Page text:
Take-Two CFO Out After Shareholder Coup
The chief financial officer of beleaguered video game publisher Take-Two Interactive
Software Inc. announced his resignation Monday, less than two weeks after a
that ousted the CEO and several board members.
CFO Karl Winters' resignation took effect immediately. Take-Two named Lainie
Goldstein, currently senior vice president of finance, as interim CFO while
the company searches for a permanent replacement.
"Karl oversaw finance at Take-Two during challenging times for the company,"
CEO Ben Feder said in a statement. "I look forward to working closely with
Lainie as we continue to address Take-Two's challenges aggressively and swiftly
so that employees can focus on building the company's bright future."
Financial analysts have been anticipating the CFO's departure since a coup
led by major stockholders Oppenheimer Funds and DE Shaw Valence Portfolios LLC,
which together control nearly half of the company's shares.
The shareholder revolt followed poor results as well as accounting troubles
and controversy surrounding the violent and sexual content of Take-Two's most
popular line of games, "Grand Theft Auto."
At the company's annual shareholder meeting March 29 in New York, the investment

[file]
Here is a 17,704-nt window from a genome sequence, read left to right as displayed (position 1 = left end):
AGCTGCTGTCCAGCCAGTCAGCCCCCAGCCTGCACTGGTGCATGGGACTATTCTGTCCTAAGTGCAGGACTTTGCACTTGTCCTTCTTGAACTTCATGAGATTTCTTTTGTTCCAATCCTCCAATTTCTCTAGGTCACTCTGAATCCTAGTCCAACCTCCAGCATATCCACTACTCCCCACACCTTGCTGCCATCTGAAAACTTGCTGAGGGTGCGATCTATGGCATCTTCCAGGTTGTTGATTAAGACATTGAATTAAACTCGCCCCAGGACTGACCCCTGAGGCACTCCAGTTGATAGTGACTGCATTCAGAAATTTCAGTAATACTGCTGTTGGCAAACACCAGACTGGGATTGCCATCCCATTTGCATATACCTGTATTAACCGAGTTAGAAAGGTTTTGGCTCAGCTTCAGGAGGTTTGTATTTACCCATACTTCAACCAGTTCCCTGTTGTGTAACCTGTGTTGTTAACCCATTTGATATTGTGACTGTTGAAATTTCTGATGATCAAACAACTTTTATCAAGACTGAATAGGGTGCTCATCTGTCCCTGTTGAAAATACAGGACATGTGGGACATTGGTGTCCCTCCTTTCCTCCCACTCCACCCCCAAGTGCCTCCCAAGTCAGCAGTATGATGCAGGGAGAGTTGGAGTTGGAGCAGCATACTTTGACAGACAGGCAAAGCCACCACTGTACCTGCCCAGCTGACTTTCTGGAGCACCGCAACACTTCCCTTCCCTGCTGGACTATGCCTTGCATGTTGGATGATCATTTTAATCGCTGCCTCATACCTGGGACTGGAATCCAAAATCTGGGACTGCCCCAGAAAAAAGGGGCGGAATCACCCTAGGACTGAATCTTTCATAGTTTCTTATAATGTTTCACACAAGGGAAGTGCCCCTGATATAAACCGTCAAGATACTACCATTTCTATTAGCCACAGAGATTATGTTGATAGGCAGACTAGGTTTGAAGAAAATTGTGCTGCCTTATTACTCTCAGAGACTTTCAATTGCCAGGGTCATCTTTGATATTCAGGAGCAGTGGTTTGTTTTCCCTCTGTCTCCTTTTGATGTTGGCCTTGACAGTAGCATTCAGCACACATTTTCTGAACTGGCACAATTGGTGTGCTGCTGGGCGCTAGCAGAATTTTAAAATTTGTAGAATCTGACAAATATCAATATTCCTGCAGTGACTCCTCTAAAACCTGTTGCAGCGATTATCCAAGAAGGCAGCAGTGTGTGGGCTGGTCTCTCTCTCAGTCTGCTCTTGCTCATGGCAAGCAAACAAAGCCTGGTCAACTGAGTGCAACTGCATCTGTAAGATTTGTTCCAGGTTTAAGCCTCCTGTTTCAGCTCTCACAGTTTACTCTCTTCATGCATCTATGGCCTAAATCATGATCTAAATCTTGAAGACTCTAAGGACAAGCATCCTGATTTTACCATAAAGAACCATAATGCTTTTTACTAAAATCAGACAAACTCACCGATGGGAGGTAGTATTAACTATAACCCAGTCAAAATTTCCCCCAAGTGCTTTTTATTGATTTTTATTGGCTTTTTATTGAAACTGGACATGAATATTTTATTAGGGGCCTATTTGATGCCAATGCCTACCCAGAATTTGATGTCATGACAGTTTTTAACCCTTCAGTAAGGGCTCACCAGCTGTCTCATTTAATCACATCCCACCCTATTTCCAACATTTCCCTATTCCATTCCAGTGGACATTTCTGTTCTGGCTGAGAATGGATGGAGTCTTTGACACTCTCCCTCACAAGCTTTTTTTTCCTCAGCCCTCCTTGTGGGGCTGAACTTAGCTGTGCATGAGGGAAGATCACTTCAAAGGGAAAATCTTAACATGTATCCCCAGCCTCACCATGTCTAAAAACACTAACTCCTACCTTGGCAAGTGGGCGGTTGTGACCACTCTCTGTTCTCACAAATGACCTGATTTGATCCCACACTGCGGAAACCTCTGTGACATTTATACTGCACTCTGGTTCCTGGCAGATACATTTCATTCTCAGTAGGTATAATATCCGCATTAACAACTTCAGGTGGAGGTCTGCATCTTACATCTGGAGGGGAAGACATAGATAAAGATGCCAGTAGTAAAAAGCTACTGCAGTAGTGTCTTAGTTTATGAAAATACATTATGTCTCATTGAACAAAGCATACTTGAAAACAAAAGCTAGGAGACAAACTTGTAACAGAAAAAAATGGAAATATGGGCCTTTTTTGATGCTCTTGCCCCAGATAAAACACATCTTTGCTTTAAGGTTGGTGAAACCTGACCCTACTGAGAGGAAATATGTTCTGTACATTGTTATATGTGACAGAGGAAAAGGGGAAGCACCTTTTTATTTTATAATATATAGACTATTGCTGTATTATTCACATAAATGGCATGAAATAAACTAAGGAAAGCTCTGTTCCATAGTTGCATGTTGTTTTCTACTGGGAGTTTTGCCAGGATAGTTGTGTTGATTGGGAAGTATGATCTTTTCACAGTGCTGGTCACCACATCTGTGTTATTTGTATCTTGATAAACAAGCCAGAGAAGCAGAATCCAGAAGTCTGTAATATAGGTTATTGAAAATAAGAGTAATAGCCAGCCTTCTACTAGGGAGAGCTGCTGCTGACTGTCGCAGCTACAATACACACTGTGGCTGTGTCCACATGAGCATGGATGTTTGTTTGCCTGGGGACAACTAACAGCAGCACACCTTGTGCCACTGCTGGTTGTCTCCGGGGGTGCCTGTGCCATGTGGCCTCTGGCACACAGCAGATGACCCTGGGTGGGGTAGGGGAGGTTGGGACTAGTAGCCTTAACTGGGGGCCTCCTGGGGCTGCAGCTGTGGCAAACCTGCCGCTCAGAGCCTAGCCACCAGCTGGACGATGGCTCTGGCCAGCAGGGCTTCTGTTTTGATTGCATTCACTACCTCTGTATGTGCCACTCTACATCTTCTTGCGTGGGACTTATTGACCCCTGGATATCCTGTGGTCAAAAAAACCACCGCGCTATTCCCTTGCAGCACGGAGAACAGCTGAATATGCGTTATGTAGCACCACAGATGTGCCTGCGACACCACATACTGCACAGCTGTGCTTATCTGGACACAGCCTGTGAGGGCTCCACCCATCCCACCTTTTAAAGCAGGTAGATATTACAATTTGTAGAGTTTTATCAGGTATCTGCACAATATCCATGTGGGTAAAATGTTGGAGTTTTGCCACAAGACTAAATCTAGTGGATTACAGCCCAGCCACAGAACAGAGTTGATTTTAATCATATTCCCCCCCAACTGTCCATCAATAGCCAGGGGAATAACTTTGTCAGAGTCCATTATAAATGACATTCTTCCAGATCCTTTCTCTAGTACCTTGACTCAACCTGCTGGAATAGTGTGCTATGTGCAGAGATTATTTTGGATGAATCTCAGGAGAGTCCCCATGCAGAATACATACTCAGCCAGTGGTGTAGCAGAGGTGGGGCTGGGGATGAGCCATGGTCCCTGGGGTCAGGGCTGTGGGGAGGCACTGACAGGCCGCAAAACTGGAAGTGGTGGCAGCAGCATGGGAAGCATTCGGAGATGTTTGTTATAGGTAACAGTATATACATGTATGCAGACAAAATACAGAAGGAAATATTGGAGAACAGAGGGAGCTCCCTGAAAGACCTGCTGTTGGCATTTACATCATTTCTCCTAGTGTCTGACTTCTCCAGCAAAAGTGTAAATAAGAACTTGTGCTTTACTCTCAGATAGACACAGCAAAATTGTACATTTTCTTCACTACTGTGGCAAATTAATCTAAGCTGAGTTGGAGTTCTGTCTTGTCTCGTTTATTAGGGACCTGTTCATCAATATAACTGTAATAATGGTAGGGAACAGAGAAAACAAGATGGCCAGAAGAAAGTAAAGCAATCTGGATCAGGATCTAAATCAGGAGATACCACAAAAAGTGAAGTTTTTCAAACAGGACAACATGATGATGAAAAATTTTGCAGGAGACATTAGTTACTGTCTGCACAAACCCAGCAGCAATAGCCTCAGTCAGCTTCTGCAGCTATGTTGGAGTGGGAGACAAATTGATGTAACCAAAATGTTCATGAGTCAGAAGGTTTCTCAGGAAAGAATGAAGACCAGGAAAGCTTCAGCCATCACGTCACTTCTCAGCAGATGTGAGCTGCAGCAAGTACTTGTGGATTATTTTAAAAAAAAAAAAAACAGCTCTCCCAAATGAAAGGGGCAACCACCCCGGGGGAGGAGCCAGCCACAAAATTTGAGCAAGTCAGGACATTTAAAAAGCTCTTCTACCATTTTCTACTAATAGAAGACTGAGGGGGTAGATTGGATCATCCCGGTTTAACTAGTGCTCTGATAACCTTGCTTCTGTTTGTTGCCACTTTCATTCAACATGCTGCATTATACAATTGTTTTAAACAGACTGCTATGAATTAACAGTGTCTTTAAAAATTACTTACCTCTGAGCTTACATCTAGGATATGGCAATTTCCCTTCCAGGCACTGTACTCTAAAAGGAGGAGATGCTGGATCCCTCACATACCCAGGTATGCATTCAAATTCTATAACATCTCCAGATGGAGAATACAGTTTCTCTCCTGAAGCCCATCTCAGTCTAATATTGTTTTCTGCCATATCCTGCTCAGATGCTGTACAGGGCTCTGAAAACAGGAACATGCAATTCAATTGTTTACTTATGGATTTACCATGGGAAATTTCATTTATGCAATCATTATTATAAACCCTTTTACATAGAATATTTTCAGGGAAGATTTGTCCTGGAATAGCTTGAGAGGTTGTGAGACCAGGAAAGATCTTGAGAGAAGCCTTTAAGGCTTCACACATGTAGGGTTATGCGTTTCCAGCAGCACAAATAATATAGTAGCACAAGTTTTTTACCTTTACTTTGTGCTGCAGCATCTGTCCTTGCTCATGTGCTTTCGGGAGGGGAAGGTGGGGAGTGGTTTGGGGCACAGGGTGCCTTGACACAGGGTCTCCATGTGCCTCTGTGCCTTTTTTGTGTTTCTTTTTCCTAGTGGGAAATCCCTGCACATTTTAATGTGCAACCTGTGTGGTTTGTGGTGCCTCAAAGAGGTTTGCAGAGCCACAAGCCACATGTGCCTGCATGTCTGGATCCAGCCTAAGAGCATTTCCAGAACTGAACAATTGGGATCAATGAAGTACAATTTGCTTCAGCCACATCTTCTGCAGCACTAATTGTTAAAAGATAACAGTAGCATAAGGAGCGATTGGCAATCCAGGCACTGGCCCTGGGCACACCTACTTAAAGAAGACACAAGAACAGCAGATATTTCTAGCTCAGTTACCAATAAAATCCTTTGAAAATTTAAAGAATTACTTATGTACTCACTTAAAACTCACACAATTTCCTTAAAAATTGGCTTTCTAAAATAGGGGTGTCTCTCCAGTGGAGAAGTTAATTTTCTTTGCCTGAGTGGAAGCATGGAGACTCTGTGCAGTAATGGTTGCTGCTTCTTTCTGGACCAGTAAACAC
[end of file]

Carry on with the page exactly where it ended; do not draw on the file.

firms elected new directors and stripped Paul Eibeler of his titles as CEO and
president. He was replaced by Feder, formerly a senior executive at News Corp.
Earlier, Take-Two's former chairman and CEO, Ryan A. Brant, became the first
chief executive to be convicted of backdating stock options, a practice that
involves pegging stock options to favorable grant dates in the past to boost
the recipients' award. In February, he pleaded guilty in a New York state court
to first-degree falsification of business records in a deal that lets him avoid
Take-Two disclosed last week it is under a formal investigation by the Securities
and Exchange Commission over its stock-options practices.
Critics have blasted Take-Two's old management and board for ethical lapses
and a lack of creativity, saying the company relies heavily on relatively uncreative
sequels, sports games and bloodthirsty "first-person shooters."
Although so-called hardcore games remain popular with teens and young men,
new online genres -- trivia quizzes, word games and multiplayer role-playing
games -- are catching on with women, older players and millions of mobile phone
Child advocacy groups and legislators have also complained that the company
produces the industry's most violent, mean-spirited games. One version of "Grand
Theft Auto" included a hidden, lewd scene that sparked a 2005 congressional